Nez discusses strategic plan, Lizer focuses on budget proposal
As renewable energy and natural gas costs decline, it's harder to justify coal energy. Many utilities also are closing coal-generation plants in Indiana and elsewhere. Dwight Adams, email@example.com
WINDOW ROCK, Ariz. — Navajo Nation President Jonathan Nez introduced a strategic plan that outlines his administration's path forward and goals for agencies under the executive branch.
Nez spoke about the plan – a 173-page document named the Hozhó Diné Bi Nahat'á Strategic Plan – during the State of the Nation address on July 15 at the Navajo Nation Council summer session in Window Rock.
The president emphasized the need for the administration to have vision and purpose, including those based on interaction with community members, and the plan sets momentum for the administration to accomplish those goals.
"These are the priorities that we felt we could address for the next four years," he said.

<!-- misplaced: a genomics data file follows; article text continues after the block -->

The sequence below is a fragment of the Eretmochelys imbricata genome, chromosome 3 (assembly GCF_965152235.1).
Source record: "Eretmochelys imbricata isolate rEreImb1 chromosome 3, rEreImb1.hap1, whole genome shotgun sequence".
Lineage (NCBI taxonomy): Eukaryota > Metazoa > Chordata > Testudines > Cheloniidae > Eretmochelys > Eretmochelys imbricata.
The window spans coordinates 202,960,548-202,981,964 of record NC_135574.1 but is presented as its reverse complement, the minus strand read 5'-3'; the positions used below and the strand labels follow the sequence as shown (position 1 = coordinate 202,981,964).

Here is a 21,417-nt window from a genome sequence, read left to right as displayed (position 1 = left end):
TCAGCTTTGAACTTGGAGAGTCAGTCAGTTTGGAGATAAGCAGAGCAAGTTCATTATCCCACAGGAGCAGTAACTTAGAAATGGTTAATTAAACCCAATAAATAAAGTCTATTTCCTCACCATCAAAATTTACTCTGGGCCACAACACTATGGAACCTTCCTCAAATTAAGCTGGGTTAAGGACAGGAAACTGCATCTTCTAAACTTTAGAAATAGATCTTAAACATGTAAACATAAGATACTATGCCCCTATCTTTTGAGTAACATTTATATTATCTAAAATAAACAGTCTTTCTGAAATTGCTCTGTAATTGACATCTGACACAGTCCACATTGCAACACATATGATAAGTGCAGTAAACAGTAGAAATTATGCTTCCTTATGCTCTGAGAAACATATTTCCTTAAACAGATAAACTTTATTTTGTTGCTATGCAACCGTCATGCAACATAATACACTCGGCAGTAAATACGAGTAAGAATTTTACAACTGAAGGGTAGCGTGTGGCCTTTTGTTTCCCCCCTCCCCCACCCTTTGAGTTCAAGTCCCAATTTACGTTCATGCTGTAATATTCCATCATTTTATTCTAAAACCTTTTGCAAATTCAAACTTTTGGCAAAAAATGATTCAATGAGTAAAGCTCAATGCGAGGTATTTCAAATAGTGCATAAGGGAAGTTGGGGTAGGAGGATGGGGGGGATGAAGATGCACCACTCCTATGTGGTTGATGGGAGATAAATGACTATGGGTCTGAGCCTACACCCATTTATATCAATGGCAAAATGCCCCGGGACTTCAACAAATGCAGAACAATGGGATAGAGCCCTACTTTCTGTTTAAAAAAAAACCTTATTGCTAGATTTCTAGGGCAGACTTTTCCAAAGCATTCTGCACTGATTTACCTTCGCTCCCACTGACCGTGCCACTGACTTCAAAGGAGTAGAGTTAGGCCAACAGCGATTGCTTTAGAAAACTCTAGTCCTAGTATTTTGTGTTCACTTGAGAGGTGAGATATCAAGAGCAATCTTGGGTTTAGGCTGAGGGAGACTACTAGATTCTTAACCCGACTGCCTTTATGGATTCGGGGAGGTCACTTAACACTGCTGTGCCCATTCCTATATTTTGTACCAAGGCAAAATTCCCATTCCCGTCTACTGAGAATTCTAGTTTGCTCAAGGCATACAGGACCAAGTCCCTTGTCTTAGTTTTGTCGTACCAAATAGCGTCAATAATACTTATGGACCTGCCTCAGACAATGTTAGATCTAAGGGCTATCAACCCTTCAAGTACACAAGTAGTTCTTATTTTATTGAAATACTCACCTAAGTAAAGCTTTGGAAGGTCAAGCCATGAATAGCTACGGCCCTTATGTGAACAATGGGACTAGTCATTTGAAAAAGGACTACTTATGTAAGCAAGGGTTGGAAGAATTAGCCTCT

Vice President Myron Lizer gave an overview about the administration's budget priorities for fiscal year 2020, which proposes approximately $167 million in allocations to the three branches – an amount $5 million less than the current fiscal year.
The decline in revenue is due to the pending closures of the Navajo Generating Station near Page, Arizona and the Kayenta Mine, the coal mine that supplies the power plant.
Lizer said the executive branch is "striving" to forward a fiscally responsible budget based on prudence, meeting direct services, eliminating excessive spending and the duplication of services, and promoting the purchase of products and services at the local level, as known as "Buy Navajo, Buy Local."
The three branch chiefs, which includes Speaker Seth Damon and Chief Justice JoAnn Jayne, agreed in May to the proposed budget for the new fiscal year that starts on Oct. 1.
In the written report released by the president's office, the decommission of NGS is ongoing with the last delivery of coal by train planned for Aug. 31.
The report states except for delays, unit 3 will stop operating first, followed by unit 2. The remaining unit will end operation in December.
Nez and Lizer along with several division directors toured the power plant and its property on June 29 to learn about assets the tribe will obtain.
Lizer said the administration continues to encourage employees to transition into business owners by using skills and experiences gained while working at NGS and Kayenta Mine.
Noel Lyn Smith covers the Navajo Nation for The Daily Times. She can be reached at 505-564-4636 or by email at firstname.lastname@example.org.